S2, E04: COVID-19 Vaccines – Behind the Scenes
About this Episode
Recent developments in the race to develop a COVID-19 vaccine show promise, but the question remains – when will it become available to the general public? Dr. Sarah Gould returns for the fourth and final installment of our vaccine miniseries to examine where we stand with the development of COVID-19 vaccines and some lingering challenges that may hamper their final approval.
Gina Mullane (00:09):
Welcome back to Vital Science and the final installment of our vaccine series. If you missed any of our previous episodes, I encourage you to visit our Vital Science homepage, Criver.com/vitalscience, and download these timely and insightful conversations. You can also find us on Apple Podcasts, Stitcher, Spotify, or anywhere you access your favorite podcasts. Much has transpired in the past four months since we welcomed Dr. Sarah Gould to the show. When we first started our series, the race was on to find a safe and effective vaccine for COVID-19. And now it appears we might be reaching the finish line. Our senior principal scientific advisor and vaccine expert returns today to talk about the candidates that are currently in clinical trials, what needs to happen to get these medicines to the global population, and what we can expect in the months to come. With that. I'll turn things over to Chris and Sarah.
Chris Garcia (01:06):
We are back with Sarah Gould, senior principal scientific advisor with Charles River. And we're here to talk about the progress of the COVID-19 vaccines. Sarah, welcome back to Vital Science.
Dr. Sarah Gould (01:16):
Thank you. Thank you for having me back.
Chris Garcia (01:19):
Absolutely. So let's just jump right into it. Can you give us that high level overview of where we stand right now with these COVID-19 vaccines?
Dr. Sarah Gould (01:27):
Yeah, sure. I'll do my best. It's amazing really, what's happened, when you think about it. There are about 155 or so vaccines in the development pipeline at various stages. And actually in terms of phase three, which is like we're coming to the end of the development, 10 vaccines, which is amazing in the very short space of time. And this is quite a timely discussion because most people will have seen in the press the statements by Pfizer and Moderna about how their vaccines are working. And these are two vaccines that are in phase three of the clinical trials, and they seem to be working extremely well with an efficacy readout of around, 90, 95%, which is really good news.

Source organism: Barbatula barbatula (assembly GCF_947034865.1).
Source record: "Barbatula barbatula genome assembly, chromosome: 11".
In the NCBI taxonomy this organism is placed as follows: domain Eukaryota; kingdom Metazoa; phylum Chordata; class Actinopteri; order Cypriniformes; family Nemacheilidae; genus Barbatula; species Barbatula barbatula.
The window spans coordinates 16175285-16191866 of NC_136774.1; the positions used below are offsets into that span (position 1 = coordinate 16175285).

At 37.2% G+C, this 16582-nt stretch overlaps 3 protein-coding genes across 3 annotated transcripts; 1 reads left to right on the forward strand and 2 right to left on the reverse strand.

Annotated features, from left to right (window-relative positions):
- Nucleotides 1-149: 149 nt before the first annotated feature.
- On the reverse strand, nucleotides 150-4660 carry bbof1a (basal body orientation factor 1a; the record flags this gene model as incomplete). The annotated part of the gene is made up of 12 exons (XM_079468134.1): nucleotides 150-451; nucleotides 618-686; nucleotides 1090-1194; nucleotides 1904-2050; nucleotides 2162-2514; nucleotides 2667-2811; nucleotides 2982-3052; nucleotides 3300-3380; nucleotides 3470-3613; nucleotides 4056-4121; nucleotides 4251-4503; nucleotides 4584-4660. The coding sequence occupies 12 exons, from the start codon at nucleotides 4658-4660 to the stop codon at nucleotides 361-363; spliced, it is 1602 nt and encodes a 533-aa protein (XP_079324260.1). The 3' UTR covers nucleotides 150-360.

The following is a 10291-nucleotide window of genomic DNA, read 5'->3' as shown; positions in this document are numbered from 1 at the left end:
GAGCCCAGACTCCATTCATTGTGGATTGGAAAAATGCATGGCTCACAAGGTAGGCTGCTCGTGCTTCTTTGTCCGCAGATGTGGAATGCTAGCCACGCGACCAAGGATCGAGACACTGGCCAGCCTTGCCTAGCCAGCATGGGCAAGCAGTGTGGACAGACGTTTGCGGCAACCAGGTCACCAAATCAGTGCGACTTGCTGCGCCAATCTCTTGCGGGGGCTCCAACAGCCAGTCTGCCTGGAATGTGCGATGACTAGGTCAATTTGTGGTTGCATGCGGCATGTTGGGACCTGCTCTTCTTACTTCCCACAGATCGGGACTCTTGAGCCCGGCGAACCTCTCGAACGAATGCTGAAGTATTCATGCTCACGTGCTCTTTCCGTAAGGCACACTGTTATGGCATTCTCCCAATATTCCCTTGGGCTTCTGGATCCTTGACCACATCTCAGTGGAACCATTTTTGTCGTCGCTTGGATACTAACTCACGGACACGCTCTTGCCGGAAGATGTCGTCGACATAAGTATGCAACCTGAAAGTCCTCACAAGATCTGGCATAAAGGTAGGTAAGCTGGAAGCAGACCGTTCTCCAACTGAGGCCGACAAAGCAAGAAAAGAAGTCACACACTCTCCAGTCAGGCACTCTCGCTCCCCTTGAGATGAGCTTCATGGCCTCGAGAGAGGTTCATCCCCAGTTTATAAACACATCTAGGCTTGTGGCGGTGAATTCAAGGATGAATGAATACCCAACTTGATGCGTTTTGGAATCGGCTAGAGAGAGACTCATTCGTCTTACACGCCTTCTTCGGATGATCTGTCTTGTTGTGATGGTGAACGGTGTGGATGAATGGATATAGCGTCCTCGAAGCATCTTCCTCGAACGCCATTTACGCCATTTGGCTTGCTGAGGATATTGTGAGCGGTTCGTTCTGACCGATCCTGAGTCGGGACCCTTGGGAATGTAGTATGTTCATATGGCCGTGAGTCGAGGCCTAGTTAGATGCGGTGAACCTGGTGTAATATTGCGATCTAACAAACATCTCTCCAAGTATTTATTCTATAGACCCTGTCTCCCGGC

Chris Garcia (02:20):
Yeah. It seems like a lot has changed since the last time we spoke, in a good way. You mentioned 10 vaccines in phase three trials right now. What are the different technologies that these companies are using to make these vaccines?
Dr. Sarah Gould (02:33):
Yeah. So although vaccines all sort of work in the same way. And I think we've heard Tina discussing how they work in terms of generating an antibody response. That's what their aim is, to try and generate that those antibodies that will help fight against the virus. They're all sort of made in a slightly different way of using different technologies. So again, it's been in the media about mRNA. So that's the platform and the technology that Pfizer and Moderna are using. But there was other technologies, older technologies. What they call an inactivated virus is also being developed. So that's when they take the virus and they sort of mash it up and kill it, so it can't have an impact on you in terms of causing an infection, but of course it can help generate the antibody response, which is what you want for it to be effective.